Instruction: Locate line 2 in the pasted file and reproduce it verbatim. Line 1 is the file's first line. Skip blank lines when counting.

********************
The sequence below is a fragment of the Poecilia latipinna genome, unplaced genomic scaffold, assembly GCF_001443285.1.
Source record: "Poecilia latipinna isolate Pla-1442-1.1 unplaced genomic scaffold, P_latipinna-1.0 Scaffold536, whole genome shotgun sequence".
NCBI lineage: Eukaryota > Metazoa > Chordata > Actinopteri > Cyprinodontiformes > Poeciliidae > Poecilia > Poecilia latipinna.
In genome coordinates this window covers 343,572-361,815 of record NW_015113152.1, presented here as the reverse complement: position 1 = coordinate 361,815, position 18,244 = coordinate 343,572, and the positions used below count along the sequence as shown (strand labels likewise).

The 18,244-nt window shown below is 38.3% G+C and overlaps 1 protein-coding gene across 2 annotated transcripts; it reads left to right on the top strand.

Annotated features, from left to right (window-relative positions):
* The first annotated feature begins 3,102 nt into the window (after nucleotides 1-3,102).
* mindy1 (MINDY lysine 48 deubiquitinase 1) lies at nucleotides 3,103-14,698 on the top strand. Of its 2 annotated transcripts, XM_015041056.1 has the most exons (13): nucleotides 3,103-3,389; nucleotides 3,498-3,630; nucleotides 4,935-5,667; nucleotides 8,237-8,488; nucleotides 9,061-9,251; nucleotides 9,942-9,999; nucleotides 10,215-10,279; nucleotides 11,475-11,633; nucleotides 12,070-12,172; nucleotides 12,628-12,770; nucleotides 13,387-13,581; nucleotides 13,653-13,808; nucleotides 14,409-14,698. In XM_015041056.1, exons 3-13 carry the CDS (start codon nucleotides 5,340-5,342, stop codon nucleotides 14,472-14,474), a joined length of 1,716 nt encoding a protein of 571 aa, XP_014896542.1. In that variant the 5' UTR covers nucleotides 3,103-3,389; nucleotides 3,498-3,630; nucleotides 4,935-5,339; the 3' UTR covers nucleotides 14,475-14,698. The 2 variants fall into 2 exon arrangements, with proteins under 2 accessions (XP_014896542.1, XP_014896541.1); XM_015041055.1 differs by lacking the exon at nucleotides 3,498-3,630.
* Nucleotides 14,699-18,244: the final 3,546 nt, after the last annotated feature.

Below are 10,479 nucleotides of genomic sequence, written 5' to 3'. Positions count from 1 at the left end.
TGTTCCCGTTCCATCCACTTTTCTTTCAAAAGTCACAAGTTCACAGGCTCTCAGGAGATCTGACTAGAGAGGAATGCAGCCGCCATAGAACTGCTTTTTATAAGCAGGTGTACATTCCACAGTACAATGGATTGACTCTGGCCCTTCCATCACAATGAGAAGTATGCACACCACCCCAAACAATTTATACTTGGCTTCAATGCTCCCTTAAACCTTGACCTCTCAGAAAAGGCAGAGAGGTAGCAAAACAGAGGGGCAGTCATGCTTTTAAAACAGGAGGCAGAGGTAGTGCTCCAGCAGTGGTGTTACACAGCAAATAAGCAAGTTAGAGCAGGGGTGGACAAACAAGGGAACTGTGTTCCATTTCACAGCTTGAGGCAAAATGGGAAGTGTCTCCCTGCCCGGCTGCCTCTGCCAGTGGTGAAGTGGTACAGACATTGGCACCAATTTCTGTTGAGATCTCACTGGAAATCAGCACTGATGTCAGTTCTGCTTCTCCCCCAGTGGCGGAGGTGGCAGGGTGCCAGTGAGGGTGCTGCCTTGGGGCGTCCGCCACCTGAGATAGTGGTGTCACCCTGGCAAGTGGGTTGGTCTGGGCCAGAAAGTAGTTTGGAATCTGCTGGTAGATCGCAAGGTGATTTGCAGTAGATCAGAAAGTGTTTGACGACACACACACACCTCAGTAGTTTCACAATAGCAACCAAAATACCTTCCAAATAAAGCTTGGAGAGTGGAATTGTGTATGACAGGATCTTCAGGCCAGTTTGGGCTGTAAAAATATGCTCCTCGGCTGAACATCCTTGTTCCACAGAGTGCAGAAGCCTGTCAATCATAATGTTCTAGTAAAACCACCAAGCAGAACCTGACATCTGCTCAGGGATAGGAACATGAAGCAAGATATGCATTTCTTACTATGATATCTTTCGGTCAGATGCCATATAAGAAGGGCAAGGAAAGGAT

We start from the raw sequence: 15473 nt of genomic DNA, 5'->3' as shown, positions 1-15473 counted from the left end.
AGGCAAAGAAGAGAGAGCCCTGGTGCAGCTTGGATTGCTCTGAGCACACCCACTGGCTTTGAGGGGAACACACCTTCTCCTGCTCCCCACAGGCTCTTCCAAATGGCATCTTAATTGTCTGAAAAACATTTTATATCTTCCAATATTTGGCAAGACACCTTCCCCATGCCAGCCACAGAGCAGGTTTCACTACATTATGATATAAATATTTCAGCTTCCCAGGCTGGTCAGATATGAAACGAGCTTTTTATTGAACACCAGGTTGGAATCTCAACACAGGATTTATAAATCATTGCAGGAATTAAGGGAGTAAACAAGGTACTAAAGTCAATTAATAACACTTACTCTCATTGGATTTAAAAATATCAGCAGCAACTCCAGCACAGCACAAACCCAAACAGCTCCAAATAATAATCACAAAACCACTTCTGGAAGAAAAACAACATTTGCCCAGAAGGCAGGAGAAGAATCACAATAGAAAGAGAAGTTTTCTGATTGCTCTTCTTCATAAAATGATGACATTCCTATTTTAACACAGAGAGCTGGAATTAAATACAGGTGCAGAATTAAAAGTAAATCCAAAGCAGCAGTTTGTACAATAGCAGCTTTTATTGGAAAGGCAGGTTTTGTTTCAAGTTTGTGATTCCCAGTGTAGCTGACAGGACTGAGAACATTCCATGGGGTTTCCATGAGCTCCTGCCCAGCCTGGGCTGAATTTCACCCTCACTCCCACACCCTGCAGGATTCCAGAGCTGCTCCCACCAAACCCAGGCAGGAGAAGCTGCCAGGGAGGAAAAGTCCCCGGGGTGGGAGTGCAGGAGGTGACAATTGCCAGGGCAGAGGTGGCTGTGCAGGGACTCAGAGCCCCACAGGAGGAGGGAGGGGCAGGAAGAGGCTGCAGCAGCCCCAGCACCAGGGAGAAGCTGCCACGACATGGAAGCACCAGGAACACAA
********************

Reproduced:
Source record: "Poecilia latipinna isolate Pla-1442-1.1 unplaced genomic scaffold, P_latipinna-1.0 Scaffold536, whole genome shotgun sequence".